These include diversifying your investments by spreading them across several different investment types; choosing an asset allocation (how much of each kind of investment) that fits you; and sticking to your plan, even when markets seem to be doing backflips. These practices can help manage risks to your investments and give you a better chance of achieving your goals.

3. Invest Like a Robot Vacuum

Vacuum robots clean floors regularly without you lifting a finger. You can have the same experience for your financial goals by setting up regular automatic investments from your bank account. Investing a set amount can keep you on track, and:

  • Stops you guessing about when to invest and helps you focus on long-term goals rather than short-term market volatility.
  • Helps you ignore market swings and the emotions that come with them. Plus, you will buy more shares when prices are low and fewer shares when prices are high. This is known as dollar cost averaging*.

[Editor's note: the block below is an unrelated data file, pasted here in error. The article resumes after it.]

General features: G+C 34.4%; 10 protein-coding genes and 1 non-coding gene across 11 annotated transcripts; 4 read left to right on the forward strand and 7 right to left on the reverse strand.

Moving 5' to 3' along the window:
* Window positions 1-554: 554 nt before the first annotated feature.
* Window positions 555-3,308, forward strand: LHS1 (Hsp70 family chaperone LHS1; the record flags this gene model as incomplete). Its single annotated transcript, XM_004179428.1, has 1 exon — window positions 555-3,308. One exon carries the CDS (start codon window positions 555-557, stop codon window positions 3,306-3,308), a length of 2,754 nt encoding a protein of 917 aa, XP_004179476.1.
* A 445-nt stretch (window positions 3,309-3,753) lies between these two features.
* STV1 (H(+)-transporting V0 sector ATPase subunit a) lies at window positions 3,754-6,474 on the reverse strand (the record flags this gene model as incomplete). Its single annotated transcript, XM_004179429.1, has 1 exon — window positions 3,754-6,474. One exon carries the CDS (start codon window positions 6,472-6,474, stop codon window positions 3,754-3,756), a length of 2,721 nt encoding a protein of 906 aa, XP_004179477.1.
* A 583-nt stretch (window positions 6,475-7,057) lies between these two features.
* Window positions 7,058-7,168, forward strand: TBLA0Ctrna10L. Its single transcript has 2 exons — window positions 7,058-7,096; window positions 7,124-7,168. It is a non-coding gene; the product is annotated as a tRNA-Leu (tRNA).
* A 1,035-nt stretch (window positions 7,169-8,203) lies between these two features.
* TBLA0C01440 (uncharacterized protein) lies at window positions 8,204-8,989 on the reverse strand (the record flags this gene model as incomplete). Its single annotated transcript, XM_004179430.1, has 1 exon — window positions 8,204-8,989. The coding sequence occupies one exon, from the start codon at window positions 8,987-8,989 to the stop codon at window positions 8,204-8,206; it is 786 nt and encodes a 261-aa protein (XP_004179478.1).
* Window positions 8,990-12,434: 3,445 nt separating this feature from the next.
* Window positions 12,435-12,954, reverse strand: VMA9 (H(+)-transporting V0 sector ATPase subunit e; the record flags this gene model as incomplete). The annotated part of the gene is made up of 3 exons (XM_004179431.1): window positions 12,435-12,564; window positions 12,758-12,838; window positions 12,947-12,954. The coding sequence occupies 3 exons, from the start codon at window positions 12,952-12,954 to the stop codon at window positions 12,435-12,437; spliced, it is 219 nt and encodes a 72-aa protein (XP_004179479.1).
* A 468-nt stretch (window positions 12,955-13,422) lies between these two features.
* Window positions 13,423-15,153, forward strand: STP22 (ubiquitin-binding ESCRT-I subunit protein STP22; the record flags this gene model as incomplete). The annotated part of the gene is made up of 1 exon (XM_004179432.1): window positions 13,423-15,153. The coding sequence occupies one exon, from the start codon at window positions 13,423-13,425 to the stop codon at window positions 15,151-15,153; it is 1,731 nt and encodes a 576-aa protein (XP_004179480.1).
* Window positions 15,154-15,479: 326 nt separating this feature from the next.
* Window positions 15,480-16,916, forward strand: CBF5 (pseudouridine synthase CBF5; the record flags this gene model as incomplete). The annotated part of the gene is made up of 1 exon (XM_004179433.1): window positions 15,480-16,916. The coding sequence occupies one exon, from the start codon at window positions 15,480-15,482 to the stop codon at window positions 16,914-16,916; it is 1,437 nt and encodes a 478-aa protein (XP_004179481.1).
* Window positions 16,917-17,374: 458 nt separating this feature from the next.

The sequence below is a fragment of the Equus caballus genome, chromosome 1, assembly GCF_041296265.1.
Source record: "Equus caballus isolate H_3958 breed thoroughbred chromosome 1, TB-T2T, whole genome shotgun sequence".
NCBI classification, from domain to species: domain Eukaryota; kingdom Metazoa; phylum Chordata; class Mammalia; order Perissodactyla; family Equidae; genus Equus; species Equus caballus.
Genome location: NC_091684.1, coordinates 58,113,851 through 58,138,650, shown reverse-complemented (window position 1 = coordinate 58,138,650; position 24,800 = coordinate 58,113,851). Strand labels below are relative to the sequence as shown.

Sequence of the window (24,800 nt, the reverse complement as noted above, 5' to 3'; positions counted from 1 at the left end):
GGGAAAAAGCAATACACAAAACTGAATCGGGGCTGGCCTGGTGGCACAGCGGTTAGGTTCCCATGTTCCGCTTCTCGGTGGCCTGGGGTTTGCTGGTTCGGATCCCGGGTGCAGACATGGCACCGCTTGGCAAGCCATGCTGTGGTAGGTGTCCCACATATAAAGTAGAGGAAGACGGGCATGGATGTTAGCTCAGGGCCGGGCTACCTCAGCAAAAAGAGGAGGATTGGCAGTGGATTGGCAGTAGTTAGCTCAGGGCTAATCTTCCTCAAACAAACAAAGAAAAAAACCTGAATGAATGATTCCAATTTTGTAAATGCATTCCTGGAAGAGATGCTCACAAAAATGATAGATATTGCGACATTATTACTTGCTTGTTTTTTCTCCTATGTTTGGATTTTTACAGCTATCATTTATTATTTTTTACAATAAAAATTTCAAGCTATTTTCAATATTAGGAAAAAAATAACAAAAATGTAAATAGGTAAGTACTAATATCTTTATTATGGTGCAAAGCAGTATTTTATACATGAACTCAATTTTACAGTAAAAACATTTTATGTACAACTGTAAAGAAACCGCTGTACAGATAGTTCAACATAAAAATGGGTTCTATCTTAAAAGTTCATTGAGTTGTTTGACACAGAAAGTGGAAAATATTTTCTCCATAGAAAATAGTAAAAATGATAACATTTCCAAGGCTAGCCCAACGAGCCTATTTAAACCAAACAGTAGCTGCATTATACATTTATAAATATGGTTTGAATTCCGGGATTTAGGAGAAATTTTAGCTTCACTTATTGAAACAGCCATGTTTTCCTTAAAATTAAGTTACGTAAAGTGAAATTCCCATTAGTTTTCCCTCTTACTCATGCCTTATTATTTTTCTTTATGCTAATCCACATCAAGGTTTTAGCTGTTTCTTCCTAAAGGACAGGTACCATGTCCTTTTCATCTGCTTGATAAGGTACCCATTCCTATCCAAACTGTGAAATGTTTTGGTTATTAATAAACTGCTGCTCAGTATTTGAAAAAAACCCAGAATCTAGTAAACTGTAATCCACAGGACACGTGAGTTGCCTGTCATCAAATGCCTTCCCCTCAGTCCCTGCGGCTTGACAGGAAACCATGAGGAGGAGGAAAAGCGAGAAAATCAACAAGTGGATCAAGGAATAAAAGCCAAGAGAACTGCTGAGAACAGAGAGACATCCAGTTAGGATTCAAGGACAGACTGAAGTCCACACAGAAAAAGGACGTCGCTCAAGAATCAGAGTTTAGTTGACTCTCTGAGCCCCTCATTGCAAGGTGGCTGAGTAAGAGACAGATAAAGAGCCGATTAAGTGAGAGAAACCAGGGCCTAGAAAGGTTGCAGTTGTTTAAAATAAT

• Lets you take advantage of time, which can pay off later. This chart shows how regular investments could potentially add up over 30 years.

Automatic Investing Adds Up

Automatic monthly savings add up. The chart illustrates the effects of investing $50, $100 or $200 monthly. Hypothetical results are based on a $2,500 beginning balance, investments made at the beginning of the month and an 6% average annual return. Projections are before taxes. It does not represent the performance of any specific investment product. Source: American Century Investments.